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Remember the thrill of going on your first date with your partner or ex? The butterflies as you get ready, the stupid grin that fills all our faces when we wait for them to text back, the excitement of planning when you can meet next? That is what we call New Relationship Energy or NRE.

Most commonly used by polyamorous or polygamous folx, NRE or New Relationship Energy is the sword that dangles over the head of current partners when a new person enters the mix. All that excitement and joy that we feel about the new connection can lead to us focusing less on them and leaving them in the wake.

My Experiences with NRE

When my partner and I opened up our relationship, he was the first one to connect with another person. The green-eyed monster reared its head and I sighed every time he’d be grinning away into his phone or gushing about his new partner. It escalated into a fight where I yelled at him and told him I didn’t want to hear one more word about his partner. The entire thing left us feeling hurt and miserable. He didn’t want me to be affected by his new partner, and I wanted him to have fun and enjoy this too.

But how do you deal with something as odd as NRE?

We came up with a list of rules. 

My ADHD galaxy brain couldn’t help but immediately try to put it down as a list that’d be easy to follow.

For The Partner with NRE:

  • Spend extra quality time with your old partner.

That’s right. They might be feeling extra left out. Take some time to indulge in their love language, do couple activities and do not slack off on the things that are routine to your relationship like date night.

  • Set clear boundaries with your new partner and old partner about any common spaces you may share.

Discussing matters of comfort, especially when it comes to shared physical spaces, is very important. Is your nesting partner comfortable with your new partner using the same spaces? Discuss such matters with clarity.

  • Implement a no-phones policy when you are with your old partner.

No explanations needed for this one, right? 

  • Have regular check-ins on your old partner when you’d like to discuss the new relationship with them

It is okay to want to share the joy with your old partner. However, always ask if they are in the headspace to listen to it.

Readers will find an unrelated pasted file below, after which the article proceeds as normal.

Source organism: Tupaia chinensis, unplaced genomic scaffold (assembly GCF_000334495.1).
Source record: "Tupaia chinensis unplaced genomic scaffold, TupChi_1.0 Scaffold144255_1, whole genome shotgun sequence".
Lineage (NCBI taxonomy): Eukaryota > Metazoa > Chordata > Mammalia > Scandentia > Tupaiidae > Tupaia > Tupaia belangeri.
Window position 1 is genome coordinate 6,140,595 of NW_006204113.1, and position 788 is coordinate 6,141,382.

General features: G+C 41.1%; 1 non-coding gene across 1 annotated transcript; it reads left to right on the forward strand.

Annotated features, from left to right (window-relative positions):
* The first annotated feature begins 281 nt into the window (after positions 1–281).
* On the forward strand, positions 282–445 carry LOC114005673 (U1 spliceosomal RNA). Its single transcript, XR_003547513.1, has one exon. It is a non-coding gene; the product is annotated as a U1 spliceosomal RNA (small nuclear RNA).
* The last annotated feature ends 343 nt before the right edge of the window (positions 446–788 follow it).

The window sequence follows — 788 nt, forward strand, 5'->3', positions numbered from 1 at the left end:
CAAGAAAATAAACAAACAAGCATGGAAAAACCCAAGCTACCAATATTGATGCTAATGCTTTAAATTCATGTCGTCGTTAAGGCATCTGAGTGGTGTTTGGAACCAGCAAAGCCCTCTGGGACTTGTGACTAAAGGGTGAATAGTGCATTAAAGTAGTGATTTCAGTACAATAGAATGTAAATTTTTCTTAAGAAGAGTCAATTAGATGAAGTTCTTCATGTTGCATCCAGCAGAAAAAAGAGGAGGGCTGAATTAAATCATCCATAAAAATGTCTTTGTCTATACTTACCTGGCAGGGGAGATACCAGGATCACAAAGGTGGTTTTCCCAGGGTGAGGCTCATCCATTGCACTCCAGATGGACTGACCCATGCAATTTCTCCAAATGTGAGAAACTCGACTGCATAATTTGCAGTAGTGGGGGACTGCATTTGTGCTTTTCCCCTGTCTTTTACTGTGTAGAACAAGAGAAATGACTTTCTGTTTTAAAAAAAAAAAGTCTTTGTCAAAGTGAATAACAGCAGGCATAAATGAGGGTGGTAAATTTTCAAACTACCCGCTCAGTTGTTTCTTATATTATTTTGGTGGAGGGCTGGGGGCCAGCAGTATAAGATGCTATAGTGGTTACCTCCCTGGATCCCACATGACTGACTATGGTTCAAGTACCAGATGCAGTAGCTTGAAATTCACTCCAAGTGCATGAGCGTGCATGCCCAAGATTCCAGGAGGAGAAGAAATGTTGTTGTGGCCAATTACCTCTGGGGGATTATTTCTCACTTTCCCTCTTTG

• Spend time alone.

It is very easy to get caught up and hyperfixate on your new partner. Learn to spend time on your own. Pick up a new hobby and try something new, but do it alone. This will help you learn to check-in on your feelings in the middle of the whirlwind that is NRE.

For The Partner Dealing with the NRE:


Do not sink into the hellhole that is comparison. Find the things that make you feel good about yourself. I started hula-hooping, for example. Find ways to appreciate how awesome you are. 

  • Be honest about your own feelings

Be it a fear of being replaced or jealousy – it is a valid feeling. Do not dismiss the way you feel and keep it stifled, That is what leads to resentment. Sit with your feelings, approach relationship counselling if needed, but please communicate what you feel.

  • Set your own boundaries.

Set your boundaries about shared spaces, shared time, how much detail you’re okay with hearing, if you’d like to meet the other partner and so on. This kind of clarity helps avoid potentially awkward hurtful situations.

  • If you’re not monogamous, go on dates.

It is extremely important to remember that you are an attractive individual as well. If you’re polyamorous, go on dates, have fun!

  • Invest in your platonic relationships.

Build your circle that’ll have your back. Stay in touch with people and do not vanish on your friends every time your relationship goes well. Your platonic connections can help you maintain that feeling of validation and being cherished while your partner is caught up in NRE.

NRE isn’t easy to deal with. I’ve seen frustrated partners commit infidelity because they feel insecure about their partner’s new connection. At the end of the day, NRE won’t last forever. The butterflies will fade into stable, healthy connections.

All you need to do is wait out and be there for your partners. It’s you, together, against the world, remember? Relationships like these are an act of revolution in a world that tells us that love has its limitations. Let’s keep fighting the good fight, eh?

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